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The influence of the Earth's magnetic field on cosmic-ray intensities up to the top of the atmosphere

Bowen, I. S. and Millikan, R. A. and Neher, H. V. (1937) The influence of the Earth's magnetic field on cosmic-ray intensities up to the top of the atmosphere. Physical Review, 52 (2). pp. 80-88. ISSN 0031-899X. http://resolver.caltech.edu/CaltechAUTHORS:BOWpr37b

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Abstract

Accurate observations on cosmic-ray intensities as measured by Neher electroscopes were made in the equatorial belt (Madras, India, mag. lat. 3 N) up to more than 98 percent of the way to the top of the atmosphere with the following results: 1. Cosmic rays whatever their nature are so rapidly absorbed in the outer layers of the atmosphere that even in the equatorial belt they get into equilibrium with their secondaries and produce their maximum ionization before they have penetrated through the first tenth of the atmosphere. 2. From that point on they fall off exceedingly rapidly in intensity following an exponential equation, their law of absorption being like that of x-rays and not that of particles that exhibit range phenomena such as low energy β-rays, proton rays or α rays. 3. The differences between the present curve, the San Antonio curve (mag. lat. 38.5 N) and the curve obtained on the Settle-Fordney flight (mag. lat. 53 N) fix for the first time the complete curves of ionization produced in the atmosphere by incoming charged particles having energies in the 2.5-6.7×103 Mev and 6.7-17×103 Mev ranges. These curves are reasonably well in accord with the Bethe Heitler theory as extended by Carlson and Oppenheimer. 4. The exceedingly rapid absorption of this latitude sensitive radiation with a coefficient nearly constant and independent of energy qualitatively justifies the shower theory of the foregoing authors. 5. The latitude sensitive part of the cosmic-ray ionization found in the lower portion of the atmosphere is practically all due to the secondary effects of varied nature resulting from the absorption of the incoming electrons in the upper tenth of the atmosphere. 6. The apparent absorption coefficient of the whole progeny of secondary influences resulting, down to sea level from the absorption of incoming electrons in the very top layers of the atmosphere is approximately the same as that found by Johnson and by Neher for the east-west effect thus proving that the particles causing the latitude and the east-west effects are of the same type. Both absorption coefficients are such as to suggest that these particles are electrons (predominantly positive) and not protons.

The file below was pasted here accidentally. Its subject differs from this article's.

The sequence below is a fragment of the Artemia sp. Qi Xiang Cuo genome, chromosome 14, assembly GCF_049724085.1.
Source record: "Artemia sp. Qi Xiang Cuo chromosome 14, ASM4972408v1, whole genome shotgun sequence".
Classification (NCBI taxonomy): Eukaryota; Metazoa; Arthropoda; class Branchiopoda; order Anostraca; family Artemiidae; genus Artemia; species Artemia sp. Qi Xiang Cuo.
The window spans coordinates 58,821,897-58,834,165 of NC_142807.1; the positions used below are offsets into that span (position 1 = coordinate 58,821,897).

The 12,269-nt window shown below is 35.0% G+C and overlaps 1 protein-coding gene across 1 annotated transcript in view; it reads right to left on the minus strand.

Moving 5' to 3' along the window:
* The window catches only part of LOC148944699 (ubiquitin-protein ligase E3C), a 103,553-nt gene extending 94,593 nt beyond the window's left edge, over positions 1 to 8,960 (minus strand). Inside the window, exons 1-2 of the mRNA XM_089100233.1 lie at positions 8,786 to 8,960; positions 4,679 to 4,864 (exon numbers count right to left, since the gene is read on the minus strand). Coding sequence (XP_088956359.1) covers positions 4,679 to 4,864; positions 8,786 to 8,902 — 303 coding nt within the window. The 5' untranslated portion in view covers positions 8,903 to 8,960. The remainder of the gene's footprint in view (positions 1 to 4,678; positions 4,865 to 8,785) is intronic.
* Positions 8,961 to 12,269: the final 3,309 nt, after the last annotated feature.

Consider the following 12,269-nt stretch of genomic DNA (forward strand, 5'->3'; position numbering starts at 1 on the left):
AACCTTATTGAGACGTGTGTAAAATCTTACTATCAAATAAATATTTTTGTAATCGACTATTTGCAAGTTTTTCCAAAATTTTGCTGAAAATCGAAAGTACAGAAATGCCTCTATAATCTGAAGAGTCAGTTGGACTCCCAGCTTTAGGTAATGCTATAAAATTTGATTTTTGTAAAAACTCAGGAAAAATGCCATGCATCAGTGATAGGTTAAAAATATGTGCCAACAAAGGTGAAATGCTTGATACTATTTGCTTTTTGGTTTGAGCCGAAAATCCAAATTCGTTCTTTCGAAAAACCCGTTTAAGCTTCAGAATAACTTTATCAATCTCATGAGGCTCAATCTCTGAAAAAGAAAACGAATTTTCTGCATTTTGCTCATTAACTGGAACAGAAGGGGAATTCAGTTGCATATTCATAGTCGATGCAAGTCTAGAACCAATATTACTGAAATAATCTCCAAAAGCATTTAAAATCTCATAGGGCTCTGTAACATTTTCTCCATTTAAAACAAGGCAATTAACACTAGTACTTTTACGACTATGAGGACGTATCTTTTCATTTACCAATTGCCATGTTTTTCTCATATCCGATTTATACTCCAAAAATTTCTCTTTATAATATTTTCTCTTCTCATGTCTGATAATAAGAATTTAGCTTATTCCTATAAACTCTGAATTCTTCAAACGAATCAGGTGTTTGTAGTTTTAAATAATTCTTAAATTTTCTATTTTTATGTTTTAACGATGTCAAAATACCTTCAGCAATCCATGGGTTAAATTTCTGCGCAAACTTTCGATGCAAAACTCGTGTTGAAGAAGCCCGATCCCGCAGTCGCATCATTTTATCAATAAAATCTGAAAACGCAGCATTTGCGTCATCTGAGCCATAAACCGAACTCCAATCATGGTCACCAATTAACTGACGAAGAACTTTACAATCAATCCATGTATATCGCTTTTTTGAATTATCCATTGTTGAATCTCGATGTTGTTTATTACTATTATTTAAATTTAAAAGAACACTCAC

Item Type:Article
Additional Information:©1937 The American Physical Society. Received 8 May 1937. In conclusion the authors wish to express their indebtedness to Dr. S. K. Haynes for preparing the condensers used in these electroscopes and otherwise assisting in the preparation for the flights. We also wish to make grateful acknowledgement to the Carnegie Corporation of New York and the Carnegie Institution of Washington for providing the funds which made this investigation possible.
Record Number:CaltechAUTHORS:BOWpr37b
Persistent URL:http://resolver.caltech.edu/CaltechAUTHORS:BOWpr37b
Alternative URL:http://dx.doi.org/10.1103/PhysRev.52.80
Usage Policy:No commercial reproduction, distribution, display or performance rights in this work are provided.
ID Code:5471
Collection:CaltechAUTHORS
Deposited By: Tony Diaz
Deposited On:19 Oct 2006
Last Modified:26 Dec 2012 09:12

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